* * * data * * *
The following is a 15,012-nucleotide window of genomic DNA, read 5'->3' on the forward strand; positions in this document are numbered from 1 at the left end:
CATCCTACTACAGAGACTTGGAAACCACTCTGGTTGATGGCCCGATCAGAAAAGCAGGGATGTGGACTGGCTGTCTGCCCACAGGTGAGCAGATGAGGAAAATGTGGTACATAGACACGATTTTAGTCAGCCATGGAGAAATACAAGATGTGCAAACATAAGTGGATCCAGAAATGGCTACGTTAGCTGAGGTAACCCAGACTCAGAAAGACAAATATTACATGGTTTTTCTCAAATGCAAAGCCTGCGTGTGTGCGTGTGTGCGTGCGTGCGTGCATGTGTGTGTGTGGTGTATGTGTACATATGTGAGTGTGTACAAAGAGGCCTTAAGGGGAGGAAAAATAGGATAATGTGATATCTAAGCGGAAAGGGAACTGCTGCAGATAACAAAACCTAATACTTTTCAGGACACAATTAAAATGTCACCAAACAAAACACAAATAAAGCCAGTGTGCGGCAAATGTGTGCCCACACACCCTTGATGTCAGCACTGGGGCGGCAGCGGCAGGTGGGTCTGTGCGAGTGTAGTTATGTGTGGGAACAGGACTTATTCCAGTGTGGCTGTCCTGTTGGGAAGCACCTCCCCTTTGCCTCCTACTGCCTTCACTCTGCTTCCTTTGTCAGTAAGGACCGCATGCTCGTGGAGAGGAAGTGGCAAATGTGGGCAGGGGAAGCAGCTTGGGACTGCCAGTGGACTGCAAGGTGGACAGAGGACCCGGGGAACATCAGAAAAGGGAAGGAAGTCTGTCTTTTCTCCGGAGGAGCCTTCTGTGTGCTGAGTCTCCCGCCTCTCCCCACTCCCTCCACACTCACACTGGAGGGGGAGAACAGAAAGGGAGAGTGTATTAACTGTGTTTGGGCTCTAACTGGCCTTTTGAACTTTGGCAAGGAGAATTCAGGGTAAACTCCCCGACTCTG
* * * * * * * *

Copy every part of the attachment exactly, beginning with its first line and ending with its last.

The following is a 15,012-nucleotide window of genomic DNA, read 5'->3' on the forward strand; positions in this document are numbered from 1 at the left end:
CATCCTACTACAGAGACTTGGAAACCACTCTGGTTGATGGCCCGATCAGAAAAGCAGGGATGTGGACTGGCTGTCTGCCCACAGGTGAGCAGATGAGGAAAATGTGGTACATAGACACGATTTTAGTCAGCCATGGAGAAATACAAGATGTGCAAACATAAGTGGATCCAGAAATGGCTACGTTAGCTGAGGTAACCCAGACTCAGAAAGACAAATATTACATGGTTTTTCTCAAATGCAAAGCCTGCGTGTGTGCGTGTGTGCGTGCGTGCGTGCATGTGTGTGTGTGGTGTATGTGTACATATGTGAGTGTGTACAAAGAGGCCTTAAGGGGAGGAAAAATAGGATAATGTGATATCTAAGCGGAAAGGGAACTGCTGCAGATAACAAAACCTAATACTTTTCAGGACACAATTAAAATGTCACCAAACAAAACACAAATAAAGCCAGTGTGCGGCAAATGTGTGCCCACACACCCTTGATGTCAGCACTGGGGCGGCAGCGGCAGGTGGGTCTGTGCGAGTGTAGTTATGTGTGGGAACAGGACTTATTCCAGTGTGGCTGTCCTGTTGGGAAGCACCTCCCCTTTGCCTCCTACTGCCTTCACTCTGCTTCCTTTGTCAGTAAGGACCGCATGCTCGTGGAGAGGAAGTGGCAAATGTGGGCAGGGGAAGCAGCTTGGGACTGCCAGTGGACTGCAAGGTGGACAGAGGACCCGGGGAACATCAGAAAAGGGAAGGAAGTCTGTCTTTTCTCCGGAGGAGCCTTCTGTGTGCTGAGTCTCCCGCCTCTCCCCACTCCCTCCACACTCACACTGGAGGGGGAGAACAGAAAGGGAGAGTGTATTAACTGTGTTTGGGCTCTAACTGGCCTTTTGAACTTTGGCAAGGAGAATTCAGGGTAAACTCCCCGACTCTG